Singer-songwriter Mitchell’s concept album ‘Hadestown’ thrives on the Broadway stage in all its unconventional glory


Anais Mitchell’s Hadestown was nominated for 14 Tony Awards at last Sunday’s Tony Awards, the most any Broadway show has received since blockbuster hit Hamilton garnered 16 in 2016. The musical, for which Mitchell wrote both the book and score, tells a variation on the Greek myth of Orpheus’s quest to rescue his wife Eurydice from the depths of the underworld.

Hadestown took home 8 Tonys, the most of any show this year. The awards they received were: Featured Actor (Andre De Shields), Score (Anais Mitchell), Scenic Design (Rachel Hauck), Lighting Design (Bradley King), Sound Design (Nevin Steinberg and Jessica Paz), Orchestrations (Michael Chorney and Todd Sickafoose), Direction (Rachel Chavkin), and the lucrative Best Musical prize, the final and most important award of the night.

With Hadestown receiving such acclaim thus far, one might think that it was written by some experienced Broadway composer with several shows already under their belt. But that is far from the case.

“I never expected to make it [to Broadway],” says Mitchell. “I write regular old songs and make records and tour around sometimes.”

She says she was drawn to the idea of writing a long-form story through song, but wasn’t sure if her style would work well for a stage musical. In an interview at Google, Mitchell spoke of the origins of Hadestown:

“The show started out as a D.I.Y. community theater project in Vermont” says Mitchell. “Then, I made a studio record of some of the music, and toured with the music as a concert.”.

Following that, the show in its current form appeared Off-Broadway in New York in 2016, but moved to Ontario, Canada and London’s West End before making its way to Broadway this past March.

Mitchell’s unconventional background and style shine through brilliantly in her music. In other words, this show is straight-up weird. Seriously: the opening number and finale are both titled “Road to Hell”, there are multiple chants and epics as songs – you get the picture. Mitchell’s folk roots clearly influence many of the numbers, including the bluesy “Way Down Hadestown”, featuring the crooning voice of Hermes (Andre De Shields), who serves as the show’s narrator but simultaneously interacts with the other characters, or the uptempo jazz swinger “Livin’ it Up on Top”, drawing listeners in with Persephone (Amber Gray)’s unmistakable rasp. Hades (Patrick Page) sounds, well, like you might expect Hades to sound (if he could sing, of course): A bass so deep and chilling that enthralls the characters in the show and commands the audience’s attention immediately. As if that wasn’t enough, Hadestown goes even further in its peculiarity by having featured brass and string instrument players perform on the stage with the actors, as opposed to in a pit offstage.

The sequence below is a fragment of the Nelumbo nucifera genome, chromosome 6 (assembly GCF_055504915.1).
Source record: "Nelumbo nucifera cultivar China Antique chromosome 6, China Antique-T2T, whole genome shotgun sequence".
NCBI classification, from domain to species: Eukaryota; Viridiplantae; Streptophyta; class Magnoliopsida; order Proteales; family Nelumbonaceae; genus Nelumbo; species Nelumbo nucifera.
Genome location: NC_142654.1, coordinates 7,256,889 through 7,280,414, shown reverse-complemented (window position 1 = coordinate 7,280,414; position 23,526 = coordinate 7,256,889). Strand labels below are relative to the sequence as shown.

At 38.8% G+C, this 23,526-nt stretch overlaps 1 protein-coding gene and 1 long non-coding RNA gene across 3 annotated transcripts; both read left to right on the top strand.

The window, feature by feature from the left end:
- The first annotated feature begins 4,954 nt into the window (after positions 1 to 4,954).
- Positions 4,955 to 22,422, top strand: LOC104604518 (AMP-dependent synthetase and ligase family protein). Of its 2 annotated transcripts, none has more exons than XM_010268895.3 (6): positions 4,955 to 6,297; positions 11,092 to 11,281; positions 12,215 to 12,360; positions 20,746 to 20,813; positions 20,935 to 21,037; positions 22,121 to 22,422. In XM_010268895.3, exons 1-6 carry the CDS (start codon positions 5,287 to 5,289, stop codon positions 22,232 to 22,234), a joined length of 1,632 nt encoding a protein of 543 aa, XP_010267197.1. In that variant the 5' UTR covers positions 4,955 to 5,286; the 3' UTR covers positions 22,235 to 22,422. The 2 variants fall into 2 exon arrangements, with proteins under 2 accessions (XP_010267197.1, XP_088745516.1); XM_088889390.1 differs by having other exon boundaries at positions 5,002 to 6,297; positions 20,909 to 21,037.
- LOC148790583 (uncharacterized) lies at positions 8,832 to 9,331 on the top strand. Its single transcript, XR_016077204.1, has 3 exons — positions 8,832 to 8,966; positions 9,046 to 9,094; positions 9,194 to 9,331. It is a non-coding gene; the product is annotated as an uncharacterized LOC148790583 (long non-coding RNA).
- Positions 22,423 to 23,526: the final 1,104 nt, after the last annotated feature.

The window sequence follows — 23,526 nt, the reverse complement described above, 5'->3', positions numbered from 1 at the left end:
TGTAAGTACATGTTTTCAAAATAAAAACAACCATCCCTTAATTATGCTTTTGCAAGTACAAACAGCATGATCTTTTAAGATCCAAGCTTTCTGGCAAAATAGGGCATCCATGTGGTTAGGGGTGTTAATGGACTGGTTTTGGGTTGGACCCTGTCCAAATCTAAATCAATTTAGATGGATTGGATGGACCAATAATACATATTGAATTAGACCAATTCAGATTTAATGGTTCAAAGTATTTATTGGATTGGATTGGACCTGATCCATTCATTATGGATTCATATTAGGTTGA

For those who might be turned away by avant-garde qualities in music and enjoy more of a traditional contemporary style, songs such as Orpheus (Reeve Carney) and Eurydice (Eva Noblezada)’s love song “All I’ve Ever Known” and both characters’ versions of “Wait for Me” give the show a different edge and provide great contrast to the funky timbres of most of the songs. But I advise anyone who listens to Hadestown to give the non-traditional stuff a try – it grows on you, so it’s worth several listens.

There are plenty more beautiful intricacies and unique tastes crafted by Mitchell that I haven’t even begun to mention that make the show as great as it is, but don’t just take my word for it, take the theater community’s: Every single lead except Carney (that’s 4!) is nominated for a Tony for their individual performances. And even Carney handles the difficult vocal repertoire of the character Orpheus, often exhibiting a gorgeous soaring falsetto that makes him one of my personal favorites in terms of singing alone.


Hadestown is currently running at the Walter Kerr Theater in NYC. One of the few downsides of this show is the ridiculous prices – on the official website, tickets start at around $149-$179, depending on what day of the week and how long from now you want to go. I guess that does show that it’s already very popular, but it also means that those who really want to see it might not be able to anytime soon. And after their great showing at the Tonys, prices and demand for tickets will only increase. However, that doesn’t detract from the quality of the show itself.

If you want to listen to Hadestown, there’s a professional live cast recording of an Off-Broadway performance available on most music download/streaming sites. There is also an original Broadway cast recording that’s set to come out in parts on different dates over the summer (the first part was released June 7). I hope you enjoy it as much as I do.